One of the great joys of The Wizard of Oz is its amazing score. Harold Arlen wrote the music, E.Y. "Yip" Harburg wrote the lyrics, and Herbert Stothart (along with Murray Cutter and Roger Edens) handled the score - all to magnificent results.
When OZ came out in 1939, soundtrack albums of songs as recorded for the film soundtracks were eight years away. To capitalize on the success of the film and its score, and because Judy Garland was under contract to them, Decca Records chose to record studio versions of the songs for release in a special album.In 1956 MGM Records released a special LP (12" long playing records were still new) of songs and dialog taken directly from the soundtrack of the film. This was the first soundtrack album of The Wizard of Oz ever released. The record created an abridged audio version of the film (with dialog and music) for the listener, but oddly omitted the song "The Merry Old Land Of Oz". It wouldn't be until 1989 when CBS Records released their "songs and dialog" version that "The Merry Old Land Of Oz" would finally be released. The first CD release was the now rare 1986 U.K. re-release of the MGM Records soundtrack on LP and CD. In 1995, Rhino Records released a two-disc special edition of the soundtrack presenting, for the first time on CD, the actual surviving pre-recordings of the songs and score (with many outtakes/alternate takes/and expanded versions). And a few years after that, they would release their own version of the "dialog and songs" editon, using the newly remixed stereo soundtrack that was currently running in theaters for the 60th anniversry release of the film.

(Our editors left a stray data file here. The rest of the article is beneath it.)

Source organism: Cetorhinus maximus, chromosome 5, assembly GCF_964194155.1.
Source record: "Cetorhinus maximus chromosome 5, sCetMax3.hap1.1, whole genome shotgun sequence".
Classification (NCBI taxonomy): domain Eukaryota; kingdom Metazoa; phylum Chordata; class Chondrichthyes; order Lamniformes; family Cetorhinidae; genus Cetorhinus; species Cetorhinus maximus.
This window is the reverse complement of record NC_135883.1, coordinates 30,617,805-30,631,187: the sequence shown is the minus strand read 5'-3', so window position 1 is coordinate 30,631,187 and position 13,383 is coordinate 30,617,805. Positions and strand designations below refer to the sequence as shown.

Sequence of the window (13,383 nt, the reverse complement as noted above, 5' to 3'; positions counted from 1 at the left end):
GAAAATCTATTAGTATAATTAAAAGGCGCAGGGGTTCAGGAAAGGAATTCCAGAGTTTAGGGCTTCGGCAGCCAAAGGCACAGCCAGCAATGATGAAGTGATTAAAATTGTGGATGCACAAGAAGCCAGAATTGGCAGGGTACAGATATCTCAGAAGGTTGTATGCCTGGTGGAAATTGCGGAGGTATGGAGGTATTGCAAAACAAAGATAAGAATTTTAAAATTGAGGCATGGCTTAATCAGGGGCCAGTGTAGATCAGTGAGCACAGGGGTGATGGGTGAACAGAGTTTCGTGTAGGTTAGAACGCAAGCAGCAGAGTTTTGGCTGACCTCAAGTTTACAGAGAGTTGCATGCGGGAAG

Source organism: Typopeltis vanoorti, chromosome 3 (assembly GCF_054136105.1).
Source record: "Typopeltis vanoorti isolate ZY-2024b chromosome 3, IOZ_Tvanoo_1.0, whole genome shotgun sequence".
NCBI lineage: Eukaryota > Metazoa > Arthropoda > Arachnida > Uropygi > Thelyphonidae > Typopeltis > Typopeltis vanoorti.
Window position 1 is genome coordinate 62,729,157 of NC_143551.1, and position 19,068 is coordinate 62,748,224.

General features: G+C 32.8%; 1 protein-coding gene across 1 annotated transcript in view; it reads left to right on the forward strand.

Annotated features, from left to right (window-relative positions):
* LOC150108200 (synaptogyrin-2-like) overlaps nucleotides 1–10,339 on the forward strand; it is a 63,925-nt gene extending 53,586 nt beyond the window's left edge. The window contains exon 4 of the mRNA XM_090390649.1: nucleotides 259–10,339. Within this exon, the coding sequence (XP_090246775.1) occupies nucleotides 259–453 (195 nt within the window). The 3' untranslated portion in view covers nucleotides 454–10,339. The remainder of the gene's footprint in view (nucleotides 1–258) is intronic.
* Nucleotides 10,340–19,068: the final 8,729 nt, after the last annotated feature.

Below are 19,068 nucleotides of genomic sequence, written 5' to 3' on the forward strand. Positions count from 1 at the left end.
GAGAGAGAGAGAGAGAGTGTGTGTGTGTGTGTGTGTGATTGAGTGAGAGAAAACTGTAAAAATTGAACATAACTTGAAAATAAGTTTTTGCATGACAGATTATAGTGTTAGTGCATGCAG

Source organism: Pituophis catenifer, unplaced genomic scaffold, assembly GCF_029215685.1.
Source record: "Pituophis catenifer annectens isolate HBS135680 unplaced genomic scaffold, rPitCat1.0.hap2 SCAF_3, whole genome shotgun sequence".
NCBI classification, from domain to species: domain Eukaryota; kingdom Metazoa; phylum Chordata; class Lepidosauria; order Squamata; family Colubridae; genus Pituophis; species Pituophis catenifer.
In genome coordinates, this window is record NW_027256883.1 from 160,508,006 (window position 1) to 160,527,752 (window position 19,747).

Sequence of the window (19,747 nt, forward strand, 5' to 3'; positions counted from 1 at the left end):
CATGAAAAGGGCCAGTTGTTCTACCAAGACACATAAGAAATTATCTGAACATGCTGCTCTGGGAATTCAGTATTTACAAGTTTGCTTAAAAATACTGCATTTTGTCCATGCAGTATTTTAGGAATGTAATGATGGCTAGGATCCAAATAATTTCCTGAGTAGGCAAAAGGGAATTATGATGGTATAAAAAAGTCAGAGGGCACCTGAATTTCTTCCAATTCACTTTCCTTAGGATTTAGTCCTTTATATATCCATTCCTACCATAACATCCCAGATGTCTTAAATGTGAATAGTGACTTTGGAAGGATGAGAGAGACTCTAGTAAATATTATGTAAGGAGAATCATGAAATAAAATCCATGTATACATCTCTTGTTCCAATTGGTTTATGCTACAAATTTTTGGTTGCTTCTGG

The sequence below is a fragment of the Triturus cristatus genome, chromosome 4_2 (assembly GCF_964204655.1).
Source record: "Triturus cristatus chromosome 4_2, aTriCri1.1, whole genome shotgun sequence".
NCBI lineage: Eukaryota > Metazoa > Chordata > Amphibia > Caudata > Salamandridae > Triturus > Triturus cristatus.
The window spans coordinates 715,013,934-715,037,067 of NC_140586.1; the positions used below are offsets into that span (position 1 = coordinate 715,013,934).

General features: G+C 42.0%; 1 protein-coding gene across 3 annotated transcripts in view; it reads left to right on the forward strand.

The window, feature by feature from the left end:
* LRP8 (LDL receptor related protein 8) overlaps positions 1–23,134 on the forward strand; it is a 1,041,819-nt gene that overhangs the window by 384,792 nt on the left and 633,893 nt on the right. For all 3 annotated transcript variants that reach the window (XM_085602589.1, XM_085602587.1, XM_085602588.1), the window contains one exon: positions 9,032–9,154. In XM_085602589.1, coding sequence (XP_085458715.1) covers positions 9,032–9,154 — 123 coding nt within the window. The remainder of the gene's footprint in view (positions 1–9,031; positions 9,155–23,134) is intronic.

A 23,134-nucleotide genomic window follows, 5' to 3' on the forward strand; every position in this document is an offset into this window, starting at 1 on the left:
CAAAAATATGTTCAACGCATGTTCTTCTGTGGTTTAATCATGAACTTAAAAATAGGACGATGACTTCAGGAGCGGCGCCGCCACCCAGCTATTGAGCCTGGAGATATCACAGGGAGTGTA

Many other non-soundtrack versions of the score and/or song selections from The Wizard of Oz have been released over the years, usually as children's albums recorded by a variety of vocalists and vocal groups. The focus of this discography is on the releases that are a direct result of the film and feature most (if not all) of the original cast, whether is be the radio versions, Decca Records versions, or the actual soundtracks.
In 2001, the Recording Industry Association of America (RIAA) and the National Endowment for the Arts selected "Over the Rainbow" sung by Judy Garland as the #1 song of the 20th Century.
"Over The Rainbow" was chosen by the American Film Institute as the number one film song of all time. The RRIAA inducted Judy's Decca version of "Over The Rainbow" into their Grammy Hall of Fame in 1981. In 2006, they inducted the original 1956 MGM Records soundtrack release.
Click on the images below to go directly to the pages with details of each of those releases.